Before it debuted, “The People v. O.J. Simpson: American Crime Story” received almost universal advance praise, but there’s one element of the gripping true-crime drama that divided critics: John Travolta’s performance.
Travolta plays Simpson defense attorney Robert Shapiro, and it’s easy to see why reviews have been mixed. Even critics who praise the actor’s take tend to note that as Shapiro, Travolta is often quite mannered, and some of his line readings are so colorful or eccentric that they end up being distracting. Whatever your position on Travolta’s work, you certainly can’t accuse the actor of failing to make bold choices.
My own opinion of Travolta’s Shapiro evolved as I watched the first six episodes of the FX series: I started in the realm of puzzled disbelief, arrived at amusement, and ultimately traveled to a place of sincere appreciation. You simply can’t take your eyes off Travolta, and that is a form of enchantment.
In a high-profile project, among cast members like Sterling K. Brown (Christopher Darden), Sarah Paulson (Marcia Clark) and Courtney B. Vance (Johnnie Cochran), all of whom do career-best work, it appears that Travolta made an understandable decision: Go big or go home. For this character, in this drama, it worked.
Travolta is not giving a big, idiosyncratic performance in a subtle chamber piece like “Rectify” or even “Mad Men.” “The People v. O.J.” is not a somber, quiet meditation on bittersweet themes or a moderately detached character drama. It’s an important, famous story full of colorful characters who did outrageous things and who often enjoyed being in the spotlight. Shapiro understood that, and so does the actor playing him.
Much of “The People v. O.J. Simpson” is a meta-commentary on the crafting of believable narratives, and Shapiro ended up as a top L.A. attorney in part because he constructed a persona of professional competence built on his connections to various elites. He wasn’t, as a reality-show contestant might say, “here to make friends.” The Shapiro of the O.J. drama is a man who wants to help his client — as long as doing so will burnish his own reputation.
In an interview with Variety, Jeffrey Toobin, who wrote “The Run of His Life,” the book the series is based on, is succinct in his assessment of Travolta as Shapiro: “Johnnie (Cochran) was so much better a human being than Robert Shapiro, and that’s captured” in the FX series, Toobin says. “Travolta has the artistic integrity to be really unlikable as Shapiro.”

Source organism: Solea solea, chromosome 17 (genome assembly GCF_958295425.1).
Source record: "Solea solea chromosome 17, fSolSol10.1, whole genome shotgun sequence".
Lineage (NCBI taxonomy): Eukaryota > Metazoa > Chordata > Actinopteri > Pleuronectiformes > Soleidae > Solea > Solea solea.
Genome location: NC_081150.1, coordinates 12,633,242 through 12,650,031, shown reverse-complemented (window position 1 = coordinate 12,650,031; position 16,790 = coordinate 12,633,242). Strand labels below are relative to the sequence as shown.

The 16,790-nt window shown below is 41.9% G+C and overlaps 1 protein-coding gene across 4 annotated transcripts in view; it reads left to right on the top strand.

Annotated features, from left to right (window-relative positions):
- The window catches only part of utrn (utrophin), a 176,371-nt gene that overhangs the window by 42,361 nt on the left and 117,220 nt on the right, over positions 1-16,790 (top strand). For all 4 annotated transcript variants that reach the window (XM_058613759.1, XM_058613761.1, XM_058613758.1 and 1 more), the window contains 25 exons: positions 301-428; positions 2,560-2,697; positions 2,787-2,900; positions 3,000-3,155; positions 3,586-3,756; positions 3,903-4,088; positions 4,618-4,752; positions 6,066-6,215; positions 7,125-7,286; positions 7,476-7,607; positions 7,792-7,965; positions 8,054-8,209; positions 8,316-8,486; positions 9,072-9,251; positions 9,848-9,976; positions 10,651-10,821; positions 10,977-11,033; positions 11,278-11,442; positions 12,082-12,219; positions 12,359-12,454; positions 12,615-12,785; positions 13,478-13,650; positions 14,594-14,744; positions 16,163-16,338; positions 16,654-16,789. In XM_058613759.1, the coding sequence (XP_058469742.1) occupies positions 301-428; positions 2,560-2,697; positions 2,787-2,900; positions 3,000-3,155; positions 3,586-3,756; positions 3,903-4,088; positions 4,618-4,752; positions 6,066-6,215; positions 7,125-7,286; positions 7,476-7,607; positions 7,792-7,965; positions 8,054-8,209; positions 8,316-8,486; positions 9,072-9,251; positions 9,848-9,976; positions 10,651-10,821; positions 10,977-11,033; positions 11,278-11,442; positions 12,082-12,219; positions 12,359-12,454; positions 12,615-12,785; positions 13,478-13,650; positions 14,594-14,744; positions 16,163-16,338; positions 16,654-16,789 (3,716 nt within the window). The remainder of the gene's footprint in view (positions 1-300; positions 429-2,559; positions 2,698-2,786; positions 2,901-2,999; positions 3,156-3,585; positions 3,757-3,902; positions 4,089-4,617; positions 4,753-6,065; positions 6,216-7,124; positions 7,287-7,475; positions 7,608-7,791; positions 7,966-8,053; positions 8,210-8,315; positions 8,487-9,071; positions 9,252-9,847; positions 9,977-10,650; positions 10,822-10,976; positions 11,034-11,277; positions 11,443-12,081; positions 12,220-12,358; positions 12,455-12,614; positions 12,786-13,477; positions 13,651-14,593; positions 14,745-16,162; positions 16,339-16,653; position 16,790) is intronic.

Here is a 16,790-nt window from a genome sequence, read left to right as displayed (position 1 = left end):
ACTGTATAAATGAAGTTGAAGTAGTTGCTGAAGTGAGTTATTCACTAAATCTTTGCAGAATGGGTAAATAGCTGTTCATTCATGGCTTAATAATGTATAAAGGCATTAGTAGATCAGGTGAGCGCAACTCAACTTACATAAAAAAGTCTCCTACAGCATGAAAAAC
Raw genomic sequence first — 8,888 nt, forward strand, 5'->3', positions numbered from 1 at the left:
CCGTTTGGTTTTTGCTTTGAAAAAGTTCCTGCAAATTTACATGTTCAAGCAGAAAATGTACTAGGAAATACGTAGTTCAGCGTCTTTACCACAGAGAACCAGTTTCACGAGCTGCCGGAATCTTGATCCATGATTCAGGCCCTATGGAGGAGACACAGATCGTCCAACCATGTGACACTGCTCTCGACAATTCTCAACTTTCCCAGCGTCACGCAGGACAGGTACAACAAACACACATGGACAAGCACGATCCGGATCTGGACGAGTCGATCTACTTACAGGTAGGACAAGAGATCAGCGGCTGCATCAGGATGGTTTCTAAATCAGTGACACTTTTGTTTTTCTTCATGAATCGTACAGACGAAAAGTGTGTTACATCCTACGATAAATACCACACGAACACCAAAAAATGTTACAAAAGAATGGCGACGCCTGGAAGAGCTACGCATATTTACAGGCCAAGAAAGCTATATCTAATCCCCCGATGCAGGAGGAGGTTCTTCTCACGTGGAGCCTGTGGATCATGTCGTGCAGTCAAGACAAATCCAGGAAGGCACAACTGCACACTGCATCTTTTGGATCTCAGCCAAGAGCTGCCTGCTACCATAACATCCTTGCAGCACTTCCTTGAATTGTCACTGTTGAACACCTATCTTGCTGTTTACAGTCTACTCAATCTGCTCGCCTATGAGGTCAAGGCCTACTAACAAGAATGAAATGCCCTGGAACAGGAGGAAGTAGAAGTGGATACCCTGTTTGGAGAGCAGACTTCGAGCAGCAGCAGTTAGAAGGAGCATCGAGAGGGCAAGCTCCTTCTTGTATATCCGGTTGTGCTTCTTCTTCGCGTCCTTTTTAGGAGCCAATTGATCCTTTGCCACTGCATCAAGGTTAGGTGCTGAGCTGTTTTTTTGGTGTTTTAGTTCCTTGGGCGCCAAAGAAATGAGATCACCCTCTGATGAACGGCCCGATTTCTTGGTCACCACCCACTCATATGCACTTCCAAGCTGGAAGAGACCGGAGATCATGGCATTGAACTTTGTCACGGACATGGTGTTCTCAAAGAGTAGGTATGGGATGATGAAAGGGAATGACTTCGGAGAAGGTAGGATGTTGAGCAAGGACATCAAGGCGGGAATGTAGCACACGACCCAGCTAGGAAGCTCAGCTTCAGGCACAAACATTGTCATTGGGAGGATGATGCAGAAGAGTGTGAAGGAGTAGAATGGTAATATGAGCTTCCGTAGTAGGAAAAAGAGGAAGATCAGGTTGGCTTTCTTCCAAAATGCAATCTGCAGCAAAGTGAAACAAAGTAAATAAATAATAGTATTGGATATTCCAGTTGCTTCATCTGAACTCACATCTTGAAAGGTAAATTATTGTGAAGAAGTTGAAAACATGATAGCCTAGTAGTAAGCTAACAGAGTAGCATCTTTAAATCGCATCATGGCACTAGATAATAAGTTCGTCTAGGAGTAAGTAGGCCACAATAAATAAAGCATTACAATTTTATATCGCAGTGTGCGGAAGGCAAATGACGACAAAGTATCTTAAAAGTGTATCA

And if his performance as a charismatic, canny player helps set Travolta apart in his return to television after decades spent away from the medium, well, that can’t hurt his future career prospects, can it? Half the reason it’s hard to look away from the O.J. drama — then and now — is because the jostling among the lawyers is so complicated and compelling. Though the cast works as a well-oiled machine to bring the work of writers Larry Karaszewski and Scott Alexander to life, it’s a big ensemble, and no actor ever wants to get lost in the shuffle. Travolta’s operatic tendencies not only occupy the screen unapologetically and make his character memorable, they also make his co-stars’ subtler moments stand out all the more.
The point is, attention-getting performances can be enormously winning in the right context. It’s unlikely that anyone is watching “Downton Abbey’s” final season to see creator Julian Fellowes recycle the same limited array of plots again. Fans want to see Maggie Smith as the Dowager Countess dominate a drawing room every time she issues a withering put-down. It’s one of the drama’s go-to scenarios, but that one’s always fun.
On Fox’s “The Grinder,” which, like “Downton Abbey” and FX’s O.J. drama, has a lot of fun with the vanities of oblivious elites, Rob Lowe plays a man who has a lot in common with Shapiro. Lowe’s puffed-up character, Dean, is an actor who quit a starring role in a hit legal procedural in order to live among the common people. But old habits die hard, and he can’t stop playing to cameras that aren’t there. Timothy Olyphant’s guest spots have been wonderful treats: In character as vain thespians, both actors deliver knowing and hilarious parodies of bad acting, and appear to be having a ball while doing so. The unsung but sneakily brilliant recent run of “The Grinder” proves that in comedy, as in drama, it’s possible to get a great deal of mileage from a tragic lack of self-awareness.
Dean’s attempts to whittle down his tremendous ego have been increasingly amusing, and Lowe’s purposely overwrought acting is undergirded by a cleverly inserted layer of real heart. Dean — like Johnnie Cochran or Robert Shapiro — may be congenitally theatrical, but that doesn’t mean he lacks a soul. These characters are not just juicy and diverting, they’re instructive as well. As played by Lowe and Travolta, they underlie the dangers of fame, and the programs they’re in sharply poke fun at the excesses of our celebrity-driven culture, where cameras warp everything — even when they’re not present.
These law-adjacent characters find ways to channel egotism into art, and faced with the craftiness the actors bring to their roles, all I can say is: I’ll allow it.